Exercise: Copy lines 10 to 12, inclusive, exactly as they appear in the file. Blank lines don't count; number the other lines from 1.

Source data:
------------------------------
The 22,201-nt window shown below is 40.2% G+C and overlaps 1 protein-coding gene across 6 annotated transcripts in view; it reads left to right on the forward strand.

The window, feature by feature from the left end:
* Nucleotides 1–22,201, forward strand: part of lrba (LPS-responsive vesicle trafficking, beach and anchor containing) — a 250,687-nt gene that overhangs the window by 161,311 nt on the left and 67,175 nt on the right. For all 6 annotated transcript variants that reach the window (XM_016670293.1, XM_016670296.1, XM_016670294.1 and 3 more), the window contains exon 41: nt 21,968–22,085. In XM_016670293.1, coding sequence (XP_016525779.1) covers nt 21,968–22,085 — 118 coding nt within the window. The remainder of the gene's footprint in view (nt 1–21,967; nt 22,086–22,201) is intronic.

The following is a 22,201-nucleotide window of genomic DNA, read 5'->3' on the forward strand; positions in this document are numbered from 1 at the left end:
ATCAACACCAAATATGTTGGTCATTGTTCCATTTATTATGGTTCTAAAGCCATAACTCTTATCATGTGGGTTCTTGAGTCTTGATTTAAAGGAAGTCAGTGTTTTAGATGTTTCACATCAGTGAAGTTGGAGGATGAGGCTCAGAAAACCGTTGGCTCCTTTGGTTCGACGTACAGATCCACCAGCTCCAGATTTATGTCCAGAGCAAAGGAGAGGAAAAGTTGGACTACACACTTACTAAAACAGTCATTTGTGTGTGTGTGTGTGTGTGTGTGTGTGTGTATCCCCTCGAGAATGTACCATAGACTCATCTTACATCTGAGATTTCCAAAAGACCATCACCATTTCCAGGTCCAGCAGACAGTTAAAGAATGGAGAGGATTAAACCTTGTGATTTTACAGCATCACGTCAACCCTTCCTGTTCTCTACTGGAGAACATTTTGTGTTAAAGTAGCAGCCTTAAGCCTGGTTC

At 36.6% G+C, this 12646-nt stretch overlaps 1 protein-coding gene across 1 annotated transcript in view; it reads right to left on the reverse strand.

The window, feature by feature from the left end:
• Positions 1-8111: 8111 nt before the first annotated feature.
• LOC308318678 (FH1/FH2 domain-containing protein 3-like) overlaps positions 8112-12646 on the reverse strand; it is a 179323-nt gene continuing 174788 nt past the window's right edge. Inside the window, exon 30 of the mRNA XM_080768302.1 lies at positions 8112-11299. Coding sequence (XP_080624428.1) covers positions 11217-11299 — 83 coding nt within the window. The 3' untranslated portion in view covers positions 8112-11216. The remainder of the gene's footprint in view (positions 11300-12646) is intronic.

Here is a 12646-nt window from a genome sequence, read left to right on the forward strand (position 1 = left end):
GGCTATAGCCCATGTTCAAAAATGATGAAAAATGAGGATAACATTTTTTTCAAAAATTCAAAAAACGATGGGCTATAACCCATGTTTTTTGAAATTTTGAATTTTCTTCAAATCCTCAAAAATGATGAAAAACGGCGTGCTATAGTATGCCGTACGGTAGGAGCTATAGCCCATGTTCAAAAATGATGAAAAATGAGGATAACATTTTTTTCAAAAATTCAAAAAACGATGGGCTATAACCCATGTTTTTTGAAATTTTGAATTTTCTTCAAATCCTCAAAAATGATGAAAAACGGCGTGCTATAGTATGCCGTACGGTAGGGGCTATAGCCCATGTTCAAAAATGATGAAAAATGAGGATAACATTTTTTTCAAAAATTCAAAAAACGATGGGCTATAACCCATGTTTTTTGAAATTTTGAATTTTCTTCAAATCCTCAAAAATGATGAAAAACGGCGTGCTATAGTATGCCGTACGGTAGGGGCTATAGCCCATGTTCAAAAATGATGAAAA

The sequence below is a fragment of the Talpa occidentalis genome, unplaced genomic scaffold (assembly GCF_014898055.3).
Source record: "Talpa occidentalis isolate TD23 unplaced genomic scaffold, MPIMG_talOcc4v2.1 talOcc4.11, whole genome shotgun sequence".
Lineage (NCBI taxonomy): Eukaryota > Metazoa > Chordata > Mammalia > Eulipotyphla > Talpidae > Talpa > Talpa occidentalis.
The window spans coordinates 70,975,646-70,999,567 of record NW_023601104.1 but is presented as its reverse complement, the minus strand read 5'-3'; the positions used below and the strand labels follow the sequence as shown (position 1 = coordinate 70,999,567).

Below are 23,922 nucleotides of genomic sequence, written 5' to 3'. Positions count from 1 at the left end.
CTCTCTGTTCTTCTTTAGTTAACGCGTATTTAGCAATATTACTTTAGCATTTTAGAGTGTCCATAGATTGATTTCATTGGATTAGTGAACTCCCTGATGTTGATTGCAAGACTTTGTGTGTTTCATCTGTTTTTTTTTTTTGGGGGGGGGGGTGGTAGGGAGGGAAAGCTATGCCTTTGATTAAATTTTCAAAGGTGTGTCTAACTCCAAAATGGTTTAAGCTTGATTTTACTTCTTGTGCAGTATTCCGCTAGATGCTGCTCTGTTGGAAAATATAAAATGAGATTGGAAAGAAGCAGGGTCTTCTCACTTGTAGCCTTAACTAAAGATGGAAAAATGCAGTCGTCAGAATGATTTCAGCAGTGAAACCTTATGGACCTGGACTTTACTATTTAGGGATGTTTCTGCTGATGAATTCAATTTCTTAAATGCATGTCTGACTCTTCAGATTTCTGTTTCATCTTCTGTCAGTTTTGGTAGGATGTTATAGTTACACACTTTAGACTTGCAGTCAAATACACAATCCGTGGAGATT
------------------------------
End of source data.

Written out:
Here is a 12646-nt window from a genome sequence, read left to right on the forward strand (position 1 = left end):
GGCTATAGCCCATGTTCAAAAATGATGAAAAATGAGGATAACATTTTTTTCAAAAATTCAAAAAACGATGGGCTATAACCCATGTTTTTTGAAATTTTGAATTTTCTTCAAATCCTCAAAAATGATGAAAAACGGCGTGCTATAGTATGCCGTACGGTAGGAGCTATAGCCCATGTTCAAAAATGATGAAAAATGAGGATAACATTTTTTTCAAAAATTCAAAAAACGATGGGCTATAACCCATGTTTTTTGAAATTTTGAATTTTCTTCAAATCCTCAAAAATGATGAAAAACGGCGTGCTATAGTATGCCGTACGGTAGGGGCTATAGCCCATGTTCAAAAATGATGAAAAATGAGGATAACATTTTTTTCAAAAATTCAAAAAACGATGGGCTATAACCCATGTTTTTTGAAATTTTGAATTTTCTTCAAATCCTCAAAAATGATGAAAAACGGCGTGCTATAGTATGCCGTACGGTAGGGGCTATAGCCCATGTTCAAAAATGATGAAAA

The sequence below is a fragment of the Talpa occidentalis genome, unplaced genomic scaffold (assembly GCF_014898055.3).